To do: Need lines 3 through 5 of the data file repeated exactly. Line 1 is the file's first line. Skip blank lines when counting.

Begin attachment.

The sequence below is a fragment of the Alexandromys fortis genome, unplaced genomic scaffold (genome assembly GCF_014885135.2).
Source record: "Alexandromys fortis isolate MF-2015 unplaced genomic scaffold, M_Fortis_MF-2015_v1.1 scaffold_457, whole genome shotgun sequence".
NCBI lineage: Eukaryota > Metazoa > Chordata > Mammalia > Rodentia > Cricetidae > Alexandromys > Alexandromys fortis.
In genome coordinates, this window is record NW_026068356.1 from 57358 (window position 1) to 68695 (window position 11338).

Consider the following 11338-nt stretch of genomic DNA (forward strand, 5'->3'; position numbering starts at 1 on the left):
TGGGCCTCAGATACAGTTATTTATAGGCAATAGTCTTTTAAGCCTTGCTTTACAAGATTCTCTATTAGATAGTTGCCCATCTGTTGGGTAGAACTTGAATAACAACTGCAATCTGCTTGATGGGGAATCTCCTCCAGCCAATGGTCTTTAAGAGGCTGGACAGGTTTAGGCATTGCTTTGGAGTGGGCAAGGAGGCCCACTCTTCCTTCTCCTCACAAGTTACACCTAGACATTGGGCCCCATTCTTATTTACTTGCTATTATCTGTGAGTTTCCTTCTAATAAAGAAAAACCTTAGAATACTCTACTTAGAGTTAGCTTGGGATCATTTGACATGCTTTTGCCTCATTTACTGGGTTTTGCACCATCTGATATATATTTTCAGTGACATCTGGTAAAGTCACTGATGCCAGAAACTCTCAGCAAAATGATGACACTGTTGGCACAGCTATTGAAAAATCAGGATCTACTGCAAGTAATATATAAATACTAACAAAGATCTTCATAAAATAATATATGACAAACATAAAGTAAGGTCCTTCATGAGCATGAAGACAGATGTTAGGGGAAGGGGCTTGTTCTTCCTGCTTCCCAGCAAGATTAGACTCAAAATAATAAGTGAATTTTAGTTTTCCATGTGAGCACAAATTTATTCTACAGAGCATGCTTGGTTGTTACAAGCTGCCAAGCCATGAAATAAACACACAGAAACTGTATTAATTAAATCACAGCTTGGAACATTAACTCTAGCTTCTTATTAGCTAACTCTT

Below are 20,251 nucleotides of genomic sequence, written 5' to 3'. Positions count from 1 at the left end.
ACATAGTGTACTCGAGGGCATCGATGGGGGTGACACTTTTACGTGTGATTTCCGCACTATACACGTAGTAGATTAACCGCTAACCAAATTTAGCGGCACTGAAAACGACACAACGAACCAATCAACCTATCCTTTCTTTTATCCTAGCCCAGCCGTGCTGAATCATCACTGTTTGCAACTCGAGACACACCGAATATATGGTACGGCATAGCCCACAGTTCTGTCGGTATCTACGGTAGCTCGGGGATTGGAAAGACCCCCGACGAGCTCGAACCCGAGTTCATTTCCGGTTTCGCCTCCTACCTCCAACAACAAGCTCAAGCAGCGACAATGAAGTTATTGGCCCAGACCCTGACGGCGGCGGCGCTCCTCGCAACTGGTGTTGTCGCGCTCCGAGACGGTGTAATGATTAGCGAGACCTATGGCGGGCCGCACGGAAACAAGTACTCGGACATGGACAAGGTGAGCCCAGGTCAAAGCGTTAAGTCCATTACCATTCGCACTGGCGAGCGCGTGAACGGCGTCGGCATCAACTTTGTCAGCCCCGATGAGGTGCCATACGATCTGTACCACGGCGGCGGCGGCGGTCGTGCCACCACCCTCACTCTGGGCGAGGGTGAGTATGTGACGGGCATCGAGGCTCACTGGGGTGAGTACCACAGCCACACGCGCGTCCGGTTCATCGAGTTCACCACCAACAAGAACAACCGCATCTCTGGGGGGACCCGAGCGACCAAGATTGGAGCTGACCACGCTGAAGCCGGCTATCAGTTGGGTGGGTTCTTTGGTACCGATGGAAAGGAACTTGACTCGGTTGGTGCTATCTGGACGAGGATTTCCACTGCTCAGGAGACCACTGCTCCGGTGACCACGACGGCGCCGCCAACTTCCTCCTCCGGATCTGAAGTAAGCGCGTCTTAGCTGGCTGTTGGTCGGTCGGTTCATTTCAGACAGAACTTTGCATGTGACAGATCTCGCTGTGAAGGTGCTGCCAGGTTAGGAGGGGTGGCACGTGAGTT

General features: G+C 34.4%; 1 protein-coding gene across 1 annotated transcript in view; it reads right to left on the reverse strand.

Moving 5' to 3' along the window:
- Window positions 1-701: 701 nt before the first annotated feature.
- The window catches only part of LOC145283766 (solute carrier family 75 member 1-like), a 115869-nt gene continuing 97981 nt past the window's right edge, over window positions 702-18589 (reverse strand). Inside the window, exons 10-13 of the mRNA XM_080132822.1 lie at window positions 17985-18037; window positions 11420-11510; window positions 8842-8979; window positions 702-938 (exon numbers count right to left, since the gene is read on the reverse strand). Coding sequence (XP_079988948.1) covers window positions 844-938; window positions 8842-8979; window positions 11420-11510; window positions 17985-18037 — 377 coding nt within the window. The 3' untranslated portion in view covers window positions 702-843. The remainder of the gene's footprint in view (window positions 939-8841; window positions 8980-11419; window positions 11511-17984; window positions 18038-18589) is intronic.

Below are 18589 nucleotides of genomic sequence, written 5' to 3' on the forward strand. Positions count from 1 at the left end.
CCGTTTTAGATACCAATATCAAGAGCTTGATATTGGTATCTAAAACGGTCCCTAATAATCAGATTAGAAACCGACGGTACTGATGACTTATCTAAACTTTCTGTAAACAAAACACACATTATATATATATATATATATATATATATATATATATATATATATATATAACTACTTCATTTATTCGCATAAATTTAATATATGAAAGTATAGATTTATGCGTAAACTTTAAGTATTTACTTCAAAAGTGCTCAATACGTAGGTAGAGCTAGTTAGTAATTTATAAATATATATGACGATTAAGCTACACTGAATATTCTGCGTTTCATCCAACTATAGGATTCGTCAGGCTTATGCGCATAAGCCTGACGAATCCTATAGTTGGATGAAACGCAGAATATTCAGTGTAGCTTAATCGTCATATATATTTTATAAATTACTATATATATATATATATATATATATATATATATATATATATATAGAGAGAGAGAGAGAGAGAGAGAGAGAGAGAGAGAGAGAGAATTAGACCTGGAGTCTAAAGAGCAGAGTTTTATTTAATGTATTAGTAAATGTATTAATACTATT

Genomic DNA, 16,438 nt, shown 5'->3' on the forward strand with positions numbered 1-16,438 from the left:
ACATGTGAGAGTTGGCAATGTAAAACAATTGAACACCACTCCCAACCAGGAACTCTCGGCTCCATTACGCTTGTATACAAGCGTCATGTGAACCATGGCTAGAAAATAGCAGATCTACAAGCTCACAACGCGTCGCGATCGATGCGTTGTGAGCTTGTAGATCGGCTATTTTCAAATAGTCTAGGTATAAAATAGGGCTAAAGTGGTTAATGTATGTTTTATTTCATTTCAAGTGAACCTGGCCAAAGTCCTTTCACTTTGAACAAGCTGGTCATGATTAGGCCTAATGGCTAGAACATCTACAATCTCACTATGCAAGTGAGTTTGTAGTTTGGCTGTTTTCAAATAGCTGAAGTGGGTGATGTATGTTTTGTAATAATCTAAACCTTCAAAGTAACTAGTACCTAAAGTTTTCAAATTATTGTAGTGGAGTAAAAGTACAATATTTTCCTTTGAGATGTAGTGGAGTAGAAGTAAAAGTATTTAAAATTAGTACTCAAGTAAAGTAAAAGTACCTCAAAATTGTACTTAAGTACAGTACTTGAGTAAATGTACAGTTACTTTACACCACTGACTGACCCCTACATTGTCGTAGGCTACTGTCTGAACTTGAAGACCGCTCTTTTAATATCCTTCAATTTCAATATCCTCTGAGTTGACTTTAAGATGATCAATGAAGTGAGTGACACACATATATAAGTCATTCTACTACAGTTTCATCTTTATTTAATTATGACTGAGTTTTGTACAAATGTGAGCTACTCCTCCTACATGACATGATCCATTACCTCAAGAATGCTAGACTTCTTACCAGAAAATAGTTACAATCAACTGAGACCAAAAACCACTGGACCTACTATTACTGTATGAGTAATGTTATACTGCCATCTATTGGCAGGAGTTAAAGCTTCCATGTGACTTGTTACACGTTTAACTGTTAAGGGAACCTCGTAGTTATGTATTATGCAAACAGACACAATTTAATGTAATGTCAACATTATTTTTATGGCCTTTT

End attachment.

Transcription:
NCBI lineage: Eukaryota > Metazoa > Chordata > Mammalia > Rodentia > Cricetidae > Alexandromys > Alexandromys fortis.
In genome coordinates, this window is record NW_026068356.1 from 57358 (window position 1) to 68695 (window position 11338).

Consider the following 11338-nt stretch of genomic DNA (forward strand, 5'->3'; position numbering starts at 1 on the left):